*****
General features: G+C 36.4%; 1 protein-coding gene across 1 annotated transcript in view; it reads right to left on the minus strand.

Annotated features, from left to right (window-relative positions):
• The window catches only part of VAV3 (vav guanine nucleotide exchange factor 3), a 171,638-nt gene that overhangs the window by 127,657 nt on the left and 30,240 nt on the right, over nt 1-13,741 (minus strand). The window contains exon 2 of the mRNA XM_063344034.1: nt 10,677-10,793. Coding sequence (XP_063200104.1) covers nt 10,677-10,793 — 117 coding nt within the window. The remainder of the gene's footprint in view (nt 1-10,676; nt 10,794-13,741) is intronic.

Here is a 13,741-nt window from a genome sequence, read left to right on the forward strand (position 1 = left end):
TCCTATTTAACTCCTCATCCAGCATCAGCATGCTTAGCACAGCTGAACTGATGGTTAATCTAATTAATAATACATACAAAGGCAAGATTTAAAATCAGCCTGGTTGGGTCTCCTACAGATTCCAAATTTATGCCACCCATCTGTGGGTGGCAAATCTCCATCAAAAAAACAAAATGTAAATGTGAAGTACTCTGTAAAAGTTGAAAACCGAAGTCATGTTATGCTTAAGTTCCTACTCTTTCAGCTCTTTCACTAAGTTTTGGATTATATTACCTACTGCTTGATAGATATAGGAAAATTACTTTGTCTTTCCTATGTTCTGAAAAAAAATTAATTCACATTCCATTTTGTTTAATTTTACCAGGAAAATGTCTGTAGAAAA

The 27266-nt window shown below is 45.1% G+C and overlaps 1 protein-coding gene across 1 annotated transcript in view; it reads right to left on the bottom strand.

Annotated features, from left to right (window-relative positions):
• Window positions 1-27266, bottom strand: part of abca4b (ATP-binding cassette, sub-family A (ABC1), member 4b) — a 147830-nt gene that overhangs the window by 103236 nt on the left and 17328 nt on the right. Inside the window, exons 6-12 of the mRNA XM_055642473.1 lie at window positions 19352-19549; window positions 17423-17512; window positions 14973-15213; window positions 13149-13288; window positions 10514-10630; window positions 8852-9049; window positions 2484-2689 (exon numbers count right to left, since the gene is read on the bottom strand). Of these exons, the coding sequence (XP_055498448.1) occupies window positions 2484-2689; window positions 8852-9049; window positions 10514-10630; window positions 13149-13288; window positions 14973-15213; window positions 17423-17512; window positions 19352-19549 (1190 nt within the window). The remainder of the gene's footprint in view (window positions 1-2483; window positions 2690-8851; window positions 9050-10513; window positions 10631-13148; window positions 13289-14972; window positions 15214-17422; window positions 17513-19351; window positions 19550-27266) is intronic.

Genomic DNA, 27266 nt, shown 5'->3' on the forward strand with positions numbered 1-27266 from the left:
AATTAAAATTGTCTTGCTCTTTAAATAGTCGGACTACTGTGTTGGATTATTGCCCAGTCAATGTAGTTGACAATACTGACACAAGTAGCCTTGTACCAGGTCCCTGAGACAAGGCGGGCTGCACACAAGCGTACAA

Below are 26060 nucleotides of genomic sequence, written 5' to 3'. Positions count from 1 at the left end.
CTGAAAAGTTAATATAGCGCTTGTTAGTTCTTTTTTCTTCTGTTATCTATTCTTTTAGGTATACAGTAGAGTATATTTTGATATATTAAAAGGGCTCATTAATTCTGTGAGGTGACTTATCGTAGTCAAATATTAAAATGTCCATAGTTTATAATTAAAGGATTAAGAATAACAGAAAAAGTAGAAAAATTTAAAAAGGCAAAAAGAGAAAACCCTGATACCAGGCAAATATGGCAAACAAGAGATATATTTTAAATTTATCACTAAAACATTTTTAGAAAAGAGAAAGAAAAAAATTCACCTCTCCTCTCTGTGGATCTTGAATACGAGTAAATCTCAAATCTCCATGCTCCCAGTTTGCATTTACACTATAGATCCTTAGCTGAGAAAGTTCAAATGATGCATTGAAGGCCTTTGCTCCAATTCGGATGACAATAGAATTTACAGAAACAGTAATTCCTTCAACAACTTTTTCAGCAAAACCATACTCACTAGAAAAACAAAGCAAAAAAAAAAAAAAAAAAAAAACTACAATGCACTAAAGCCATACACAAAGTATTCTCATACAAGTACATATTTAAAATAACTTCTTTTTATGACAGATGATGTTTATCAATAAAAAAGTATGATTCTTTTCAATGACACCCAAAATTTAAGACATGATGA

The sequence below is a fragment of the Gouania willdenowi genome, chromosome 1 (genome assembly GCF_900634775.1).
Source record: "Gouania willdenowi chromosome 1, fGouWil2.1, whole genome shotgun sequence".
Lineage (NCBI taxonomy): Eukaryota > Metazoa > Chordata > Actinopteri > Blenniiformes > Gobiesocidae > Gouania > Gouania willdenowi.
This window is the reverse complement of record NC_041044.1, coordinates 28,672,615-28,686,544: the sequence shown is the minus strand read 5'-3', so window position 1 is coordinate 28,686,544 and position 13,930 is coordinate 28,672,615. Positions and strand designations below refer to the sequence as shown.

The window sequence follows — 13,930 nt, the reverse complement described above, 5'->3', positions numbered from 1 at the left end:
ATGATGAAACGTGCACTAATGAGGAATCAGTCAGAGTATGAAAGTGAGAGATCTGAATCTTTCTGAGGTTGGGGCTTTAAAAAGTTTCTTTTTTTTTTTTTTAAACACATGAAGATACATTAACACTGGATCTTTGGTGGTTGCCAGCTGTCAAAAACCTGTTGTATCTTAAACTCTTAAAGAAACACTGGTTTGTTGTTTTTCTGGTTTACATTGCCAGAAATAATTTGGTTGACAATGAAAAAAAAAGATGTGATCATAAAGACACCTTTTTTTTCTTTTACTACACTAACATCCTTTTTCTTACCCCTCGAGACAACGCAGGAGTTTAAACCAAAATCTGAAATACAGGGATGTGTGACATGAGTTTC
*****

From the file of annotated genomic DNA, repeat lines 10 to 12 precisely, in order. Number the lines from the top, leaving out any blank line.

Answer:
AATTAAAATTGTCTTGCTCTTTAAATAGTCGGACTACTGTGTTGGATTATTGCCCAGTCAATGTAGTTGACAATACTGACACAAGTAGCCTTGTACCAGGTCCCTGAGACAAGGCGGGCTGCACACAAGCGTACAA

Below are 26060 nucleotides of genomic sequence, written 5' to 3'. Positions count from 1 at the left end.
CTGAAAAGTTAATATAGCGCTTGTTAGTTCTTTTTTCTTCTGTTATCTATTCTTTTAGGTATACAGTAGAGTATATTTTGATATATTAAAAGGGCTCATTAATTCTGTGAGGTGACTTATCGTAGTCAAATATTAAAATGTCCATAGTTTATAATTAAAGGATTAAGAATAACAGAAAAAGTAGAAAAATTTAAAAAGGCAAAAAGAGAAAACCCTGATACCAGGCAAATATGGCAAACAAGAGATATATTTTAAATTTATCACTAAAACATTTTTAGAAAAGAGAAAGAAAAAAATTCACCTCTCCTCTCTGTGGATCTTGAATACGAGTAAATCTCAAATCTCCATGCTCCCAGTTTGCATTTACACTATAGATCCTTAGCTGAGAAAGTTCAAATGATGCATTGAAGGCCTTTGCTCCAATTCGGATGACAATAGAATTTACAGAAACAGTAATTCCTTCAACAACTTTTTCAGCAAAACCATACTCACTAGAAAAACAAAGCAAAAAAAAAAAAAAAAAAAAAACTACAATGCACTAAAGCCATACACAAAGTATTCTCATACAAGTACATATTTAAAATAACTTCTTTTTATGACAGATGATGTTTATCAATAAAAAAGTATGATTCTTTTCAATGACACCCAAAATTTAAGACATGATGA